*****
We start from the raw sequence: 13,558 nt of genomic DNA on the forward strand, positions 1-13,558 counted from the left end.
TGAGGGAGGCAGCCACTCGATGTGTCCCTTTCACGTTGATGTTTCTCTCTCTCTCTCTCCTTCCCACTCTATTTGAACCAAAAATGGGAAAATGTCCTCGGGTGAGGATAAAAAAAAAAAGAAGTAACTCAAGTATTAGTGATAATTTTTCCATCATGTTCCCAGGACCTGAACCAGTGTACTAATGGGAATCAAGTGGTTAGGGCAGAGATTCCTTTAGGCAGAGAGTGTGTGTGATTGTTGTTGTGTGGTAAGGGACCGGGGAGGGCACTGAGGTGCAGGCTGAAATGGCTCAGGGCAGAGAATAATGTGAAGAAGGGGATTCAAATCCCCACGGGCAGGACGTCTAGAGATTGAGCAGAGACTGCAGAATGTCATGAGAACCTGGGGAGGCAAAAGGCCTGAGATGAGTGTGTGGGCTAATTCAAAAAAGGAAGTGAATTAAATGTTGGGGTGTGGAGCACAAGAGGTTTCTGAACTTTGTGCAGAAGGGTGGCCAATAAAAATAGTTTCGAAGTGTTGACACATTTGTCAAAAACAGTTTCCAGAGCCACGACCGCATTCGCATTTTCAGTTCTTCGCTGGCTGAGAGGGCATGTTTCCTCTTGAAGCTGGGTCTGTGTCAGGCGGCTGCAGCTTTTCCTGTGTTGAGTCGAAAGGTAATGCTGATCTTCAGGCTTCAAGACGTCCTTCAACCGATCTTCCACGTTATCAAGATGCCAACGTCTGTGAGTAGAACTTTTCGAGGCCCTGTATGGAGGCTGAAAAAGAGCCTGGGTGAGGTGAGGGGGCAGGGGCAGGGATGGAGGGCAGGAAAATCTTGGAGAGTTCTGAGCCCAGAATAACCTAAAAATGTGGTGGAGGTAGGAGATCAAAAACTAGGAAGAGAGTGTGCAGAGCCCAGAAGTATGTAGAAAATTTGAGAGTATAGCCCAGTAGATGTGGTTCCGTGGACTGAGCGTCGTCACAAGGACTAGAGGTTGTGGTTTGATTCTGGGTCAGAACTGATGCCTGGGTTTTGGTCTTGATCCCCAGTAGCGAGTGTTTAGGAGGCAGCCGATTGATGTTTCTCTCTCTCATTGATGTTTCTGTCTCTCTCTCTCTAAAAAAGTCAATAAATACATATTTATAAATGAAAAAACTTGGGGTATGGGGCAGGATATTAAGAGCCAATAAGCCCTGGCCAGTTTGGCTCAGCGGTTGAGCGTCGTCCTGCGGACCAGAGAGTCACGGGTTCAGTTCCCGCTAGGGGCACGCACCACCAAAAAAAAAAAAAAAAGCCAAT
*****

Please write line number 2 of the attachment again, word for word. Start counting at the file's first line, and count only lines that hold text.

TGAGGGAGGCAGCCACTCGATGTGTCCCTTTCACGTTGATGTTTCTCTCTCTCTCTCTCCTTCCCACTCTATTTGAACCAAAAATGGGAAAATGTCCTCGGGTGAGGATAAAAAAAAAAAGAAGTAACTCAAGTATTAGTGATAATTTTTCCATCATGTTCCCAGGACCTGAACCAGTGTACTAATGGGAATCAAGTGGTTAGGGCAGAGATTCCTTTAGGCAGAGAGTGTGTGTGATTGTTGTTGTGTGGTAAGGGACCGGGGAGGGCACTGAGGTGCAGGCTGAAATGGCTCAGGGCAGAGAATAATGTGAAGAAGGGGATTCAAATCCCCACGGGCAGGACGTCTAGAGATTGAGCAGAGACTGCAGAATGTCATGAGAACCTGGGGAGGCAAAAGGCCTGAGATGAGTGTGTGGGCTAATTCAAAAAAGGAAGTGAATTAAATGTTGGGGTGTGGAGCACAAGAGGTTTCTGAACTTTGTGCAGAAGGGTGGCCAATAAAAATAGTTTCGAAGTGTTGACACATTTGTCAAAAACAGTTTCCAGAGCCACGACCGCATTCGCATTTTCAGTTCTTCGCTGGCTGAGAGGGCATGTTTCCTCTTGAAGCTGGGTCTGTGTCAGGCGGCTGCAGCTTTTCCTGTGTTGAGTCGAAAGGTAATGCTGATCTTCAGGCTTCAAGACGTCCTTCAACCGATCTTCCACGTTATCAAGATGCCAACGTCTGTGAGTAGAACTTTTCGAGGCCCTGTATGGAGGCTGAAAAAGAGCCTGGGTGAGGTGAGGGGGCAGGGGCAGGGATGGAGGGCAGGAAAATCTTGGAGAGTTCTGAGCCCAGAATAACCTAAAAATGTGGTGGAGGTAGGAGATCAAAAACTAGGAAGAGAGTGTGCAGAGCCCAGAAGTATGTAGAAAATTTGAGAGTATAGCCCAGTAGATGTGGTTCCGTGGACTGAGCGTCGTCACAAGGACTAGAGGTTGTGGTTTGATTCTGGGTCAGAACTGATGCCTGGGTTTTGGTCTTGATCCCCAGTAGCGAGTGTTTAGGAGGCAGCCGATTGATGTTTCTCTCTCTCATTGATGTTTCTGTCTCTCTCTCTCTAAAAAAGTCAATAAATACATATTTATAAATGAAAAAACTTGGGGTATGGGGCAGGATATTAAGAGCCAATAAGCCCTGGCCAGTTTGGCTCAGCGGTTGAGCGTCGTCCTGCGGACCAGAGAGTCACGGGTTCAGTTCCCGCTAGGGGCACGCACCACCAAAAAAAAAAAAAAAAGCCAAT